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The life and times of a pioneer


Professor Anna Mani ,a pioneering woman in Indian science, passed away on August 16. Highly regarded in scientific circles and admired as a woman of great character, she was one of India's early feminists. She transcended the delimited cultural and physical spaces available to her, says ABHA SUR.

IT WAS Autumn, 1992 . I had barely introduced my project on writing a history of women scientists in India to Professor Anna Mani, when one of her colleagues at the Raman Research Institute, Bangalore, came over to us. Mani, with a quizzical smile, turned to her colleague and introduced me: ``Meet Dr. Sur. She is from America and thinks I am history.'' I mumbled incoherent protests but to no avail. She continued questioning my gendered motivations, thoroughly amused by my obvious discomfiture. ``Why do you want to interview me? My being a woman had absolutely no bearing on what I chose to do with my life. What is this hoopla about women and science? It must be getting difficult for women to do science these days. We had no such problems in our time.''

Anna Mani came from a large family (she is the seventh of eight children, three girls and five boys) in the former state of Travancore, (now part of Kerala) in the southern part of India. Her father was a prosperous civil engineer who owned cardamom estates. Although Mani's family belonged to an ancient Syrian Christian church, her father was an agnostic. By the time she was eight, Mani had read almost all the books in Malayalam at her public library. On her eighth birthday, when she was gifted with diamond earrings, as was the custom in her family, she opted instead for a set of the Encyclopaedia Britannica.

As a child, Mani was drawn to Gandhian politics. Gandhi had visited Mani's hometown when she was a little girl. He spoke of self-reliance and promoted a large-scale boycott of foreign goods, especially of cloth from British mills. Mani recalled, with a touch of pride, how she took to wearing only khadi after that. Averse to wearing any jewellery, she mused, ``in the olden days they would compile all the family assets on papyrus. If a woman's worth had to be measured by her jewellery and assets, wouldn't it be easier for the woman to wear a list of these assets around her neck?'' Anna Mani could not be bothered about marriage either. She said she could ``handle only one Syrian Christian at a time'' as, in her own words, they were always ``hatching, matching, and dispatching.''

In the matter of education, Mani followed her brothers, who were groomed for high-level careers in government service. While there was no opposition to her desire for higher education in physics from her family, there was little encouragement. In 1940, a year after finishing college, Anna Mani obtained a scholarship to do research in physics at the Indian Institute of Science, Bangalore. She was accepted in Raman's laboratory as a graduate student. Mani worked on the spectroscopy of diamonds and rubies. She recorded and analysed fluorescence, absorption and Raman spectra of 32 diamonds. She studied temperature dependence and polarisation effects in these spectra. The experiments were long and painstaking: the crystals were held at liquid air temperatures, and the weak luminescence of some of the diamonds required 15 to 20 hours of exposure time to record the spectrum on photographic plates. Between 1942 and 1945, she published five single-authored papers on the luminescence of diamonds and ruby. In August 1945 she submitted her Ph.D. dissertation to the Madras University and was awarded a government scholarship for an internship in England, where she specialised in meteorological instrumentation.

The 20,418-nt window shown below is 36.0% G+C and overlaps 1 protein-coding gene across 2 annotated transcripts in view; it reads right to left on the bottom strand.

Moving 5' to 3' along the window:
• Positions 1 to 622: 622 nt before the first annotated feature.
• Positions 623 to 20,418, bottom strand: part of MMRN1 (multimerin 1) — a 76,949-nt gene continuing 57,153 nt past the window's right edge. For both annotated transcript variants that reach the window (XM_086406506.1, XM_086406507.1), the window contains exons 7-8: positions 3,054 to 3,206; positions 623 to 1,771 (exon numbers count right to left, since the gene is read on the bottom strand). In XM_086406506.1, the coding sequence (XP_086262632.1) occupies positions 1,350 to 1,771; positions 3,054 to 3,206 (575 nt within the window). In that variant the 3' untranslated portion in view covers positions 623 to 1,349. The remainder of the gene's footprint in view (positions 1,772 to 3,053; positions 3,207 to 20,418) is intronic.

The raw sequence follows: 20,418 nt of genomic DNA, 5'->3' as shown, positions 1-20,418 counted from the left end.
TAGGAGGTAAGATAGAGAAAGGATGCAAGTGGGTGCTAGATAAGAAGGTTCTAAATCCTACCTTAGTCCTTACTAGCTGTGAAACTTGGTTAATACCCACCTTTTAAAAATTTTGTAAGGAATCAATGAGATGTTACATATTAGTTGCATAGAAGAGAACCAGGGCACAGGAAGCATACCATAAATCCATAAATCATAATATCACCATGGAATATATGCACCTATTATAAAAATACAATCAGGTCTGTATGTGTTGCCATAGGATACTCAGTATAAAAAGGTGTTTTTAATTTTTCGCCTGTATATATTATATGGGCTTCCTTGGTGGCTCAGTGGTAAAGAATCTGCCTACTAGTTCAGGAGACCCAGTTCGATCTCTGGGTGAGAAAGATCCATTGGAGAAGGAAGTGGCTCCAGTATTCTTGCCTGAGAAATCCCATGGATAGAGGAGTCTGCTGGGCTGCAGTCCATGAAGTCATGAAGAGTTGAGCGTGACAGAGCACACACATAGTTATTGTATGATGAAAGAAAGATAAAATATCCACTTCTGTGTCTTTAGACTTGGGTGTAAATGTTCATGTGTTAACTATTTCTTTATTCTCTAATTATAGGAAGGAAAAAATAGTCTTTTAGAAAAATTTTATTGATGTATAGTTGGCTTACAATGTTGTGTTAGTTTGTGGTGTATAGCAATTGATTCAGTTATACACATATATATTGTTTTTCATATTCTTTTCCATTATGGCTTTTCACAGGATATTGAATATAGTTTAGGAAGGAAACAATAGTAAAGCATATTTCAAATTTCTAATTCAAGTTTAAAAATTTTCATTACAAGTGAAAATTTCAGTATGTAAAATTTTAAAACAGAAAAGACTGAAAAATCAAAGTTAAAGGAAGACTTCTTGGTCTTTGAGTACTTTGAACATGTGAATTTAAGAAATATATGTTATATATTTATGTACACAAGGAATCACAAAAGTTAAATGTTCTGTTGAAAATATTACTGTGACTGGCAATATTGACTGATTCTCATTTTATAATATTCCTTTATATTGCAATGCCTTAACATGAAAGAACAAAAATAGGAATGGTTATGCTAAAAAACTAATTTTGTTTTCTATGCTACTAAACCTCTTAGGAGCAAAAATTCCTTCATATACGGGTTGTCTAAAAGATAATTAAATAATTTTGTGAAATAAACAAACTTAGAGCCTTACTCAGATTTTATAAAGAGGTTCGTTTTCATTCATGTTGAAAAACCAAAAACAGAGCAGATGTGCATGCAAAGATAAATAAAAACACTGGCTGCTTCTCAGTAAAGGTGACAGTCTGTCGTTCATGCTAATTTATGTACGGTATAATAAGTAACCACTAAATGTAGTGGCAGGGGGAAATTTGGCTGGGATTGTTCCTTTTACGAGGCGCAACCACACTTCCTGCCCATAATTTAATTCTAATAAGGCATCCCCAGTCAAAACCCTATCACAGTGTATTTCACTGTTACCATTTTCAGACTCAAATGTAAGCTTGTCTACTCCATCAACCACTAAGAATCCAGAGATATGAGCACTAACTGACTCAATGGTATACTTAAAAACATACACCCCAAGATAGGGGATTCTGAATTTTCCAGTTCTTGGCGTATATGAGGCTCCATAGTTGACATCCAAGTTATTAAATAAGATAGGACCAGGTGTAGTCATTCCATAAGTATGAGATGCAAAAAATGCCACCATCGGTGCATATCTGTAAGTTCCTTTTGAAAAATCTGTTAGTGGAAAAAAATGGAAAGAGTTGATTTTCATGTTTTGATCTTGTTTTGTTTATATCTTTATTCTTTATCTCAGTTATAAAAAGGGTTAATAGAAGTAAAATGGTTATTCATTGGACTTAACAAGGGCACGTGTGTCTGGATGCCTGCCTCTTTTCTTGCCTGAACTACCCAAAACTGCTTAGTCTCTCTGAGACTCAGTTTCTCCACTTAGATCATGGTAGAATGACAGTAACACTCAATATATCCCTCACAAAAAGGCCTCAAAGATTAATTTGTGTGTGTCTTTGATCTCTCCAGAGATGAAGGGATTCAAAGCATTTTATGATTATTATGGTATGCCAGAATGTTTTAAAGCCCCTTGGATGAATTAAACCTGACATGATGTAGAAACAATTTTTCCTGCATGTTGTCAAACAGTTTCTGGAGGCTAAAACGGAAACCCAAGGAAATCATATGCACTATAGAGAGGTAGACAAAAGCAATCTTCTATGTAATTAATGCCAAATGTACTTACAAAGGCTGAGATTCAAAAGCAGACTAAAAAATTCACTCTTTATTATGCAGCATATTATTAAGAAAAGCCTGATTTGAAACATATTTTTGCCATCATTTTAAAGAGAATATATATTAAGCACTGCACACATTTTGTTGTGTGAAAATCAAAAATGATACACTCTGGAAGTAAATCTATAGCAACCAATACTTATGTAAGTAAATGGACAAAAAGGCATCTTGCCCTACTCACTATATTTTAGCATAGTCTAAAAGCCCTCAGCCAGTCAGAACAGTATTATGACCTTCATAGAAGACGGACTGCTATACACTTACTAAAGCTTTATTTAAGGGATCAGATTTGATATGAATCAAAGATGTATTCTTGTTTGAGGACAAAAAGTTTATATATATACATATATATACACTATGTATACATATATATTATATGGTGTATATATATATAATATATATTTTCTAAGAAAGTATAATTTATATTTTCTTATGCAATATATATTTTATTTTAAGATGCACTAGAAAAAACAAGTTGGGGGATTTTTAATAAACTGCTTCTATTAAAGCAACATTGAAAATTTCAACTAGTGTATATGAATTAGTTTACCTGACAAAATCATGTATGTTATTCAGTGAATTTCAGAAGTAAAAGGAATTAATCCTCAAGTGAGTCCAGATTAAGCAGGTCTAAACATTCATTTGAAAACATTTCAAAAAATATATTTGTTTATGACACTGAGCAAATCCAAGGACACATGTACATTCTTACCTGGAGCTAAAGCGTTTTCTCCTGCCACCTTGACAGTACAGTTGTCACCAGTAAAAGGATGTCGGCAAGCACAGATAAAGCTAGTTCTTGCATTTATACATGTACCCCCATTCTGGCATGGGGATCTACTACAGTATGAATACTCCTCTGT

Mani returned to Independent India in 1948. She joined the Indian Meteorological Department at Pune, where she was in charge of construction of radiation instrumentation. She published a number of papers on subjects ranging from atmospheric ozone to the need for international instrument comparisons and national standardisation of meteorological instrumentation. She retired as the deputy director general of the Indian Meteorological Department in 1976 and subsequently returned to the Raman Research Institute as a visiting professor for three years. She published two books, The Handbook for Solar Radiation Data for India (1980) and Solar Radiation over India (1981), and worked on a project for harnessing wind energy in India in 1993. Despite her interest in, and involvement with, issues of environment, Anna Mani ``got out of the business,'' as environmentalists (``carpetbaggers'' as she called them) seemed to be ``always in orbit.'' She preferred to stay in one place.

Gender Blind Science?

In an interview granted to the Bulletin of the World Meteorological Organisation Anna Mani states, ``For myself, I must say that at no time did I experience professional discrimination as a woman in what was considered largely a man's world. I did not feel I was either penalised or privileged because of being female.'' Yet, Mani's assertions that the institutions of science were gender neutral did not reflect insensitivity to women's condition. Rather, Mani saw herself as a beneficiary of the institutional and social privileges that accrued to her class, in comparison with which the individualised gender discrimination encountered in doing science faded into insignificance. Reminiscing about her university days Mani recalled, ``In those days, we had respect only for the leftists.'' Anna Mani had gravitated toward socialist politics during her years in graduate school. She associated with left- leaning people, read socialist literature, and considered herself quite ``enlightened.'' Egalitarian politics was an integral part of her ideological makeup.

Anna Mani displayed a healthy disdain for victim politics as well. To the extent that the discourse of discrimination carries with it aspersions of inequality, so that personal achievement and success become contaminated with ``special consideration'' and patronage, the stoic and proud Anna Mani would have no part of it. ``I had worked hard to gain my academic qualifications and was judged fit to carry out the work that was needed,'' she would insist when asked whether her being a woman had any impact on her work. ``Selection for the scholarships at Bangalore and in the United Kingdom had nothing to do with one's sex.''